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They say an API is as good as its documentation, but good docs go beyond content quality. Technical documentation offers a taste of how interacting with the API will feel like. For many developers, it’s the main gate to your product. Miss on this experience, and they might move on to the next similar product.

There’s no single recipe to making docs stand out; you need to identify what sets it apart and address it creatively. Yet, the common denominator most users expect is fast, relevant, and well-designed search experience. At Algolia, we recently redesigned our documentation search using our open-source Autocomplete library.

The new Algolia documentation search
The new Algolia documentation search

Autocomplete is a JavaScript library for building autocomplete search experiences. Its v0 has been successfully powering production search experiences for years. After a year’s worth of research and hard work, we’ve finally released the v1 stable, taking autocomplete search experiences to the next level.

Autocomplete has been running the Algolia documentation search experience for several months, and we’ve received many requests to teach how we built it. We’re excited to see other docs leverage the patterns we’ve come up with, so we decided to publish an in-depth guide to teach you how to build a similar search experience with Autocomplete.

Getting started

First, you need to create a new JavaScript project. An ideal starting point is a minimal Parcel setup, with an index.html document and an index.js entry point. You’ll also need Babel to transpile JSX templates.

You can fork or download this CodeSandbox vanilla JavaScript starter and use it as a base.

Installing dependencies

This tutorial uses @algolia/autocomplete-js along with Preact for templating. Once you have the project set up, you need the following dependencies:

  • @algolia/autocomplete-js to build the search experience
  • @algolia/autocomplete-theme-classic to make it look nice
  • algoliasearch to retrieve search results from Algolia
  • preact as your virtual DOM implementation

The @algolia/autocomplete-js package is an agnostic virtual DOM implementation of Autocomplete. You can use it within a React or Vue project if you don’t want to use Preact. If you don’t want to use JSX at all, you can still build virtual DOM nodes by hand using the provided implementation for createElement and Fragment.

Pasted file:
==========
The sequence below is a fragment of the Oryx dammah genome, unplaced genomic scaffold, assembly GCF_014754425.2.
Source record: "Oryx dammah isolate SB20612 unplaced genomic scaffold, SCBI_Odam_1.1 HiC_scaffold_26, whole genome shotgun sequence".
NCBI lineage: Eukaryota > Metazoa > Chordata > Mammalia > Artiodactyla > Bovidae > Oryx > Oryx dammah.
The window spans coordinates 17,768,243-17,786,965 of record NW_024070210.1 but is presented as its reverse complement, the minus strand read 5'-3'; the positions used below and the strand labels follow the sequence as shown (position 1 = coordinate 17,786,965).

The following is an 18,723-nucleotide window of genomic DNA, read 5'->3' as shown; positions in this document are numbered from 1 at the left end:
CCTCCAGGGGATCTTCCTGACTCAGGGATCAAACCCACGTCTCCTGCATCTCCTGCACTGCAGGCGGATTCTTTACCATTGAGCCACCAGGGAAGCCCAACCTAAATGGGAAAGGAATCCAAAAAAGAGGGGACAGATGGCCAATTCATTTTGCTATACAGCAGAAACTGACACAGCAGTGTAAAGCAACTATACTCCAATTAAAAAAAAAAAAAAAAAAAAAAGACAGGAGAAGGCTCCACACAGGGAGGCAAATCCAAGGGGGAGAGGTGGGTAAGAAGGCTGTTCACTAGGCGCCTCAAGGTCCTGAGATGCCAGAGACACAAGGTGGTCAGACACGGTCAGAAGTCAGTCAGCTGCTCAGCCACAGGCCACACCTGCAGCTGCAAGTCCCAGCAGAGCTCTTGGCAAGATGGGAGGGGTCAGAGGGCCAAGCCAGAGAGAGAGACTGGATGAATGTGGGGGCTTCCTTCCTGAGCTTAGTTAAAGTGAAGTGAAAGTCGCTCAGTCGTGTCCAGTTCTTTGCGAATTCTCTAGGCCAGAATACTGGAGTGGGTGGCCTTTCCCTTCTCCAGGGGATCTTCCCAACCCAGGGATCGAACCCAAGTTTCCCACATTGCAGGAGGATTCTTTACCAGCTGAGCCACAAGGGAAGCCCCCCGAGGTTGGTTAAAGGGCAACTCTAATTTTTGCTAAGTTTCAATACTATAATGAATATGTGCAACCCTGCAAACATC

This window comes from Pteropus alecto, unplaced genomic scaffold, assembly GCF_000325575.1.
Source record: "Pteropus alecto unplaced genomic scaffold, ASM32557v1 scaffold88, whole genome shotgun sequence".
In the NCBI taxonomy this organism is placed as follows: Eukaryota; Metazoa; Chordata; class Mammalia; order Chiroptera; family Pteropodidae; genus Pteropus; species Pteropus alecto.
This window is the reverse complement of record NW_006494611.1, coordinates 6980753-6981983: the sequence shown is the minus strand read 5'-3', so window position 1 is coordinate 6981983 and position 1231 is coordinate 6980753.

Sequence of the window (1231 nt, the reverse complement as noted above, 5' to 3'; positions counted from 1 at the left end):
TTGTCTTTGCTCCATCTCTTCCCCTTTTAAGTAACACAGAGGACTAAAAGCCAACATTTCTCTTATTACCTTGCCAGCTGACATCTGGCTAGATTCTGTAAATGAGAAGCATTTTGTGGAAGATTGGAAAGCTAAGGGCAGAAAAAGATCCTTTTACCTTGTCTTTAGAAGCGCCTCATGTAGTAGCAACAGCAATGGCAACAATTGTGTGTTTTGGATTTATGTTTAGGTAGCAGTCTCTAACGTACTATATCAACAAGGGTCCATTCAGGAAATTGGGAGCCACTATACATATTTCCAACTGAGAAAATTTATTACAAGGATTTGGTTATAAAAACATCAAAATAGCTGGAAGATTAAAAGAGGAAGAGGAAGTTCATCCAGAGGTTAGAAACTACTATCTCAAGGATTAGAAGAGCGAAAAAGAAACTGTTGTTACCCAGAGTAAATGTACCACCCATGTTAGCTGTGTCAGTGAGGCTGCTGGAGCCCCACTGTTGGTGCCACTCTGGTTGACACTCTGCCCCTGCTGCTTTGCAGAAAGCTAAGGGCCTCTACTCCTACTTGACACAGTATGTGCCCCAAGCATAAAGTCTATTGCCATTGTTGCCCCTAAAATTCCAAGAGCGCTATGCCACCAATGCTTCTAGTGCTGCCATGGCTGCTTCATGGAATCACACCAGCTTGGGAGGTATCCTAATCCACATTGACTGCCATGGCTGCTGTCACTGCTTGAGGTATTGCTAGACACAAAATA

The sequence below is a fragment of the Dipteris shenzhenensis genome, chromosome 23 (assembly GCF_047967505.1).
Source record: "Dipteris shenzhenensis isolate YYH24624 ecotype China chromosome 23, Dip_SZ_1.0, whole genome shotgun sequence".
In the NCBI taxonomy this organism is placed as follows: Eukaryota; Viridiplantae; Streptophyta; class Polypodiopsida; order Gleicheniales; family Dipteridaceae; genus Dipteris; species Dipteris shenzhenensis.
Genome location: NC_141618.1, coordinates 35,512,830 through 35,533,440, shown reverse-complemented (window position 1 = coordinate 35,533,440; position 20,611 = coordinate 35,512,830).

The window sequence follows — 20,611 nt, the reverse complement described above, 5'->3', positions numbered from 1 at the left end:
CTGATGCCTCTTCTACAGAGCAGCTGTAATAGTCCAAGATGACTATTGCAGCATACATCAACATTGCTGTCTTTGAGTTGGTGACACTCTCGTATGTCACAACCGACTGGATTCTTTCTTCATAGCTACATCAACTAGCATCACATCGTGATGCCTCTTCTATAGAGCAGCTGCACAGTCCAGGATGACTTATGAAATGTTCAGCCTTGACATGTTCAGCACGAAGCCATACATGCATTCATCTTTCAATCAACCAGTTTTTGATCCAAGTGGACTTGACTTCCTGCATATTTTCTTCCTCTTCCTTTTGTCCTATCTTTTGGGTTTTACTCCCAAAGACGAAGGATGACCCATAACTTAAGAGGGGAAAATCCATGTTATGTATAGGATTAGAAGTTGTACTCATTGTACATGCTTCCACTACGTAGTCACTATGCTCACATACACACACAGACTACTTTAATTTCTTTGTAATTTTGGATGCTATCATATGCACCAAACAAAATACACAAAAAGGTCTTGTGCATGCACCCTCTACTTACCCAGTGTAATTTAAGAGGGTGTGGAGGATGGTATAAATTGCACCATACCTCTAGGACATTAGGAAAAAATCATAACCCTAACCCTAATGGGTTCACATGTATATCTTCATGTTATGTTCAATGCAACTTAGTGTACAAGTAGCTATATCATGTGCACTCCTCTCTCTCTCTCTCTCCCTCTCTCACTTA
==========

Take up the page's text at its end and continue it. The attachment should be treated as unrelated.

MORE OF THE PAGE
Run the following command in your terminal to install them in your project:

Initializing your autocomplete

To get started, you need to create a new autocomplete instance and attach it to the DOM. Autocomplete accepts several sources for each set of results you want to display. In our case, we’ll start with a single set of Algolia hits using the algoliasearch API client and the provided getAlgoliaResults helper.

In your HTML, add an empty container with an id. This is where Autocomplete will inject the search experience.

Then, initialize your autocomplete in your JavaScript code and attach it to your #autocomplete container.

We have a working autocomplete instance! Granted, it doesn’t return anything yet, as the getSources method currently returns an empty array. We need to define where to retrieve the data to display and describe how Autocomplete should interact with them.

Defining data sources

A source is a JavaScript object that implements a given interface. At the bare minimum, it requires a unique sourceId to identify the source and a getItems function to return the data.

Sources can be synchronous or asynchronous. In our case, we can initialize an Algolia search client and retrieve items using the getAlgoliaResults helper. You can make as many queries as you need and pass them any Algolia search parameters.

Finally, we need to let Autocomplete know how to render hits. Sources let you define templates for each item. The @algolia/autocomplete-js package expects templates as virtual DOM nodes, so we’ll use Preact to provide them via JSX.

Make sure your project has Babel installed so that JSX templates get transpiled into h() calls.

Note that we’ve imported @algolia/autocomplete-theme-classic, a sleek-looking starter theme that’s fully compatible with Autocomplete and its plugins. We’re also leveraging Autocomplete’s Component API (see the provided components object), which lets you declare components to reuse anywhere in your experience. By default, Autocomplete provides Algolia-compatible highlighting and snippeting components.

This should give you a working autocomplete experience that renders as-you-type, highlighted search results. That’s a good start, but we’re still far from the kind of experience we have on the Algolia documentation. Let’s do this ✨